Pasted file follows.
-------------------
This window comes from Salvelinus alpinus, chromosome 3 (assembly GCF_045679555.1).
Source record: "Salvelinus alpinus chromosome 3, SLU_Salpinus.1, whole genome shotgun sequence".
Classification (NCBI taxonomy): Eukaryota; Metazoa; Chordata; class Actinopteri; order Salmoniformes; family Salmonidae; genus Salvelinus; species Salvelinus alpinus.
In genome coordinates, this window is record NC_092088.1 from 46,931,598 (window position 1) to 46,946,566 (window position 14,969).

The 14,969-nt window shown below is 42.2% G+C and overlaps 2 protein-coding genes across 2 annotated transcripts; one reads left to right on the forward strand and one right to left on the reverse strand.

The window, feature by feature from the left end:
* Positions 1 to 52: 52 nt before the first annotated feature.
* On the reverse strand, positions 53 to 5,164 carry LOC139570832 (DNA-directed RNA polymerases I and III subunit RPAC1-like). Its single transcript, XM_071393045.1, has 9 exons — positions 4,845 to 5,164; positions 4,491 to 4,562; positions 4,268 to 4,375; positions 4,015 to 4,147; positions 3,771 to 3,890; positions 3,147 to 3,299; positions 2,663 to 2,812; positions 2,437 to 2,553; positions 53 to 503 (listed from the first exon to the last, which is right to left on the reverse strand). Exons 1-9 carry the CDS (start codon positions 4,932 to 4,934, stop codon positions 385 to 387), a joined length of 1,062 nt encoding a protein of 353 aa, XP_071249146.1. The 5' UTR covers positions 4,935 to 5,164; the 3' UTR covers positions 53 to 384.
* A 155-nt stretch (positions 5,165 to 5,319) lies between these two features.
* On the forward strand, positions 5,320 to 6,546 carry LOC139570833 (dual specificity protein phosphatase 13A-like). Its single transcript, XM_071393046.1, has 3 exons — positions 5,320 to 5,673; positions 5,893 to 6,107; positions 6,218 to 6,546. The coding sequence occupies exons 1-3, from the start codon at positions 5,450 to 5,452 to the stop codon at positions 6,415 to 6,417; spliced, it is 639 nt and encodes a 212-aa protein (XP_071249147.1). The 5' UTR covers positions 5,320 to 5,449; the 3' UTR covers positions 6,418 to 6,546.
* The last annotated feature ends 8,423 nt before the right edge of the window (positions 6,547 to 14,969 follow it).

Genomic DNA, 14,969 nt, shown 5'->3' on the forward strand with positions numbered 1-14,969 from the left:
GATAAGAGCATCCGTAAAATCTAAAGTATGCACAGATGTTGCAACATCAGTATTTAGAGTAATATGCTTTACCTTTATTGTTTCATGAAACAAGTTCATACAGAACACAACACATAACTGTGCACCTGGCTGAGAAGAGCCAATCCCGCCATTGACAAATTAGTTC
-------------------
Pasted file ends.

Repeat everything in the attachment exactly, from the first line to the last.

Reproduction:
This window comes from Salvelinus alpinus, chromosome 3 (assembly GCF_045679555.1).
Source record: "Salvelinus alpinus chromosome 3, SLU_Salpinus.1, whole genome shotgun sequence".
Classification (NCBI taxonomy): Eukaryota; Metazoa; Chordata; class Actinopteri; order Salmoniformes; family Salmonidae; genus Salvelinus; species Salvelinus alpinus.
In genome coordinates, this window is record NC_092088.1 from 46,931,598 (window position 1) to 46,946,566 (window position 14,969).

The 14,969-nt window shown below is 42.2% G+C and overlaps 2 protein-coding genes across 2 annotated transcripts; one reads left to right on the forward strand and one right to left on the reverse strand.

The window, feature by feature from the left end:
* Positions 1 to 52: 52 nt before the first annotated feature.
* On the reverse strand, positions 53 to 5,164 carry LOC139570832 (DNA-directed RNA polymerases I and III subunit RPAC1-like). Its single transcript, XM_071393045.1, has 9 exons — positions 4,845 to 5,164; positions 4,491 to 4,562; positions 4,268 to 4,375; positions 4,015 to 4,147; positions 3,771 to 3,890; positions 3,147 to 3,299; positions 2,663 to 2,812; positions 2,437 to 2,553; positions 53 to 503 (listed from the first exon to the last, which is right to left on the reverse strand). Exons 1-9 carry the CDS (start codon positions 4,932 to 4,934, stop codon positions 385 to 387), a joined length of 1,062 nt encoding a protein of 353 aa, XP_071249146.1. The 5' UTR covers positions 4,935 to 5,164; the 3' UTR covers positions 53 to 384.
* A 155-nt stretch (positions 5,165 to 5,319) lies between these two features.
* On the forward strand, positions 5,320 to 6,546 carry LOC139570833 (dual specificity protein phosphatase 13A-like). Its single transcript, XM_071393046.1, has 3 exons — positions 5,320 to 5,673; positions 5,893 to 6,107; positions 6,218 to 6,546. The coding sequence occupies exons 1-3, from the start codon at positions 5,450 to 5,452 to the stop codon at positions 6,415 to 6,417; spliced, it is 639 nt and encodes a 212-aa protein (XP_071249147.1). The 5' UTR covers positions 5,320 to 5,449; the 3' UTR covers positions 6,418 to 6,546.
* The last annotated feature ends 8,423 nt before the right edge of the window (positions 6,547 to 14,969 follow it).

Genomic DNA, 14,969 nt, shown 5'->3' on the forward strand with positions numbered 1-14,969 from the left:
GATAAGAGCATCCGTAAAATCTAAAGTATGCACAGATGTTGCAACATCAGTATTTAGAGTAATATGCTTTACCTTTATTGTTTCATGAAACAAGTTCATACAGAACACAACACATAACTGTGCACCTGGCTGAGAAGAGCCAATCCCGCCATTGACAAATTAGTTC